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To argue that the female body has the means to ‘shut that whole thing down,’ or that the torture of women is somehow divinely sanctioned takes more than just an accident of biology. It takes the ability to speak about things of which you are ignorant as though you are informed. It takes unacknowledged blindness.
It takes an appetite for cruelty."
As national Republicans in Tampa consider adding a ban on abortions as an official plank in their party platform — a proposal whose draft language is so severe, it doesn’t make exceptions for cases of rape or incest — liberal commentators have grown accustomed to speaking of the right’s strict stance on reproductive issues as a war on women. But it might be more accurate to say that it’s really an attack on women of a specific stripe: those from disadvantaged minorities and the poor.
Read more. [Image: Theodore Joyce, Ruoding Tan, Yuxiu Zhang]
From Massachusetts now comes growing evidence that the quest for lower abortion rates, though, may not be at a standstill; and the key may be better insurance coverage. As the number of insured has gone up in Massachusetts, new state data show a corresponding decline in the number of abortions performed there since 2006.
Read more. [Image: Brian Fung, Data: Department of Public Health, U.S. Census Bureau]
Rep. Todd Akin appeared to be on his own in the controversy over his abortion and rape comments, but fellow Congressman Steve King has also put his foot in it after saying he’s never heard of a woman getting pregnant because of statutory rape or incest. Like Akin, Iowa’s King supported a House bill in 2011 that would have banned federal funding for abortion and would not have included an exemption for just those sorts of cases.
In an interview on Monday, he suggested such an exemption wouldn’t be necessary because he’s never heard of such a thing happening. ”Well I just haven’t heard of that being a circumstance that’s been brought to me in any personal way,” King told KMEG-TV Monday, “and I’d be open to discussion about that subject matter.”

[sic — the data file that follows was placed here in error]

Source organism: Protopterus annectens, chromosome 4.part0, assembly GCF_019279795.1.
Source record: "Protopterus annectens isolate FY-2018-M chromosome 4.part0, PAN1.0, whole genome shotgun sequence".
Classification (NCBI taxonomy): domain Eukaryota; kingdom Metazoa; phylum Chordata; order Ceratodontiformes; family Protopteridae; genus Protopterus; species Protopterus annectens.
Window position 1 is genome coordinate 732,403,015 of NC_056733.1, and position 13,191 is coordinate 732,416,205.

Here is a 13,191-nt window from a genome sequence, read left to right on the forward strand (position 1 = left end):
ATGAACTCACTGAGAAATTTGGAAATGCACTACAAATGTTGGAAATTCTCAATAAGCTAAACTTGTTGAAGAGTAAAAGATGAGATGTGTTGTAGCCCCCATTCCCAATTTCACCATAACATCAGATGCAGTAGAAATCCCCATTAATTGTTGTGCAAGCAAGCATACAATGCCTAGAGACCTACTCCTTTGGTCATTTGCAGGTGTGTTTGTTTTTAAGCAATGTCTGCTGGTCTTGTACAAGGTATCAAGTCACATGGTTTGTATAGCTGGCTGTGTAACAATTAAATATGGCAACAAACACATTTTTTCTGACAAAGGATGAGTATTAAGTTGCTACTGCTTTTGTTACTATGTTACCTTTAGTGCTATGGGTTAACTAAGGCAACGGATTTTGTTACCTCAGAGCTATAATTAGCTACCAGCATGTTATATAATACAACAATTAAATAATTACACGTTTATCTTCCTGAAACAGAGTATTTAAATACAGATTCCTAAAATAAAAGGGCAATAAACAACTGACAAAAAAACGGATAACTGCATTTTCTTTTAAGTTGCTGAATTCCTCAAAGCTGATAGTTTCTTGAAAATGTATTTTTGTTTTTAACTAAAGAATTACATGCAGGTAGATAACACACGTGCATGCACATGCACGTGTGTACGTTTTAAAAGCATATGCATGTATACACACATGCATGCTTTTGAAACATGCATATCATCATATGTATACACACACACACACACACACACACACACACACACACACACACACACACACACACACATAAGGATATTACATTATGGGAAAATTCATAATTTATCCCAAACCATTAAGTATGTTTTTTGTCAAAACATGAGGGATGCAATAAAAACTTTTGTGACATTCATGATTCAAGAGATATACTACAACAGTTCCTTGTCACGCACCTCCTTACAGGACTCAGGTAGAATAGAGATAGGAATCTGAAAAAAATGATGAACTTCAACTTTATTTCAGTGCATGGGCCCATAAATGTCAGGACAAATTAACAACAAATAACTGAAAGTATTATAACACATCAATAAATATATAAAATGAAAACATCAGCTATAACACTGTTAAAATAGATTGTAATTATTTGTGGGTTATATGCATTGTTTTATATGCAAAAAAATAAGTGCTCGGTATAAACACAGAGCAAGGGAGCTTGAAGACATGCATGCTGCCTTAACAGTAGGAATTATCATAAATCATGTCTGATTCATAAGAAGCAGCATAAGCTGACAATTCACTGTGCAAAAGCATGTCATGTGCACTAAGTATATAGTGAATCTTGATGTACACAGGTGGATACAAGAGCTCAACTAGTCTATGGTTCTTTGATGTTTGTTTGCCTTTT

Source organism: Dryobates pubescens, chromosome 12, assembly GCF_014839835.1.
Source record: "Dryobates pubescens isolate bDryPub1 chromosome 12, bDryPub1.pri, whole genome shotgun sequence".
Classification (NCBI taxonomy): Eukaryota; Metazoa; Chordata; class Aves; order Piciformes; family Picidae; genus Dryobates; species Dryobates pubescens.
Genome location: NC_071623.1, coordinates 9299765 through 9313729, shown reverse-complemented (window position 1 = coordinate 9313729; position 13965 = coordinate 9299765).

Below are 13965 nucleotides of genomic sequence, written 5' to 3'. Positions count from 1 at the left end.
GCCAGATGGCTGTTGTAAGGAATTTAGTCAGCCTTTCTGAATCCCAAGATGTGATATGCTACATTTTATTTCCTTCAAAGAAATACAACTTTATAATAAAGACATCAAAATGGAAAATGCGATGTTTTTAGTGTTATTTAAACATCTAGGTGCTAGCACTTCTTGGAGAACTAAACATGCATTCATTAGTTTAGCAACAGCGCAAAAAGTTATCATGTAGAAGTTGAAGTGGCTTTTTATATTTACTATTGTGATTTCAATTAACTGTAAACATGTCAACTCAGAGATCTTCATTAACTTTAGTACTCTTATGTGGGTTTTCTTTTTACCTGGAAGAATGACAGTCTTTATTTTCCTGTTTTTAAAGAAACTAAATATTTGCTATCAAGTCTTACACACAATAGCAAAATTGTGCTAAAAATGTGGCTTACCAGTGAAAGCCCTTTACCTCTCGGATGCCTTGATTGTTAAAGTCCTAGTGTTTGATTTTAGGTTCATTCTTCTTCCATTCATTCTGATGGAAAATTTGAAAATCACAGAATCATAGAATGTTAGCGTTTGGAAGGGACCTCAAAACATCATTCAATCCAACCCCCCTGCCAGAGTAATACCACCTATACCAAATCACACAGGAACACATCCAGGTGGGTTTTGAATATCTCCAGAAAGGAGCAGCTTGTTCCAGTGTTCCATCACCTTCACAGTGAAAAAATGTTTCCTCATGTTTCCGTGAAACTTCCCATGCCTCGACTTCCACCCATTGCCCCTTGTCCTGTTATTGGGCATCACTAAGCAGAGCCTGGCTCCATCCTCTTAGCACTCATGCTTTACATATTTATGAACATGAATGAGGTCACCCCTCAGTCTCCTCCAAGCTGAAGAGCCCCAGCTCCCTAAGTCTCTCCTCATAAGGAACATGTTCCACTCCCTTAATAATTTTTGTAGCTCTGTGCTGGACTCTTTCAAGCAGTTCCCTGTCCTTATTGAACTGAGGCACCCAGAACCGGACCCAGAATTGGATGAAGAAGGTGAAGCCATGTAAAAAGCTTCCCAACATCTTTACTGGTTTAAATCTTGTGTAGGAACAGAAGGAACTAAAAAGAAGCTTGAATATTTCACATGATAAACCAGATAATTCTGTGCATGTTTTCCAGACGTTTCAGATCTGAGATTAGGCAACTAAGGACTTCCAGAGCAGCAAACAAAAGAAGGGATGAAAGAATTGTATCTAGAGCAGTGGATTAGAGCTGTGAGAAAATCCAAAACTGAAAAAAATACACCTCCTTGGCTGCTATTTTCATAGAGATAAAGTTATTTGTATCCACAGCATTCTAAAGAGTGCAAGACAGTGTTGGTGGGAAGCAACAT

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I have the right to objectively define pregnancy from rape as rare. I have the right to determine separate legitimate rape from all those instances when you were in need of encouragement, wearing a red dress or otherwise asking for it. I have the right to manufacture scientific theories about your body — theories which reinforce my power. If the body doesn’t ‘shut that whole thing down’ then clearly you weren’t raped, and there’s no need to talk about an abortion. And even if I am wrong on every count, I still have the right to dictate the terms of your body and the remaining days of your life.
All of my rationales range from the totally subjective to the outright mythical. But I am the sovereign of the female body. On my word rumor becomes science, and the destruction of your life is repackaged as the defense of someone else’s."
During a debate over a package of abortion regulation bills, state Rep. Lisa Brown finished her remarks against the bills with, “Finally, Mr. Speaker, I’m flattered that you’re all so interested in my vagina, but ‘no’ means ‘no.’” The quote doesn’t seem wildly out of line. It’s reasoning we’ve come to expect from pro-choice lawmakers and advocates, but in Michigan it shocks and offends.
On Thursday, Brown and another female member of the House were blocked from participating in a House debate over an education bill because of remarks they made during the abortion debate. Rep. Mike Callton was offened by Brown’s choice of language. ”What she said was offensive,” he said. “It was so offensive, I don’t even want to say it in front of women. I would not say that in mixed company.”
Read more at The Atlantic Wire. [Image: YouTube]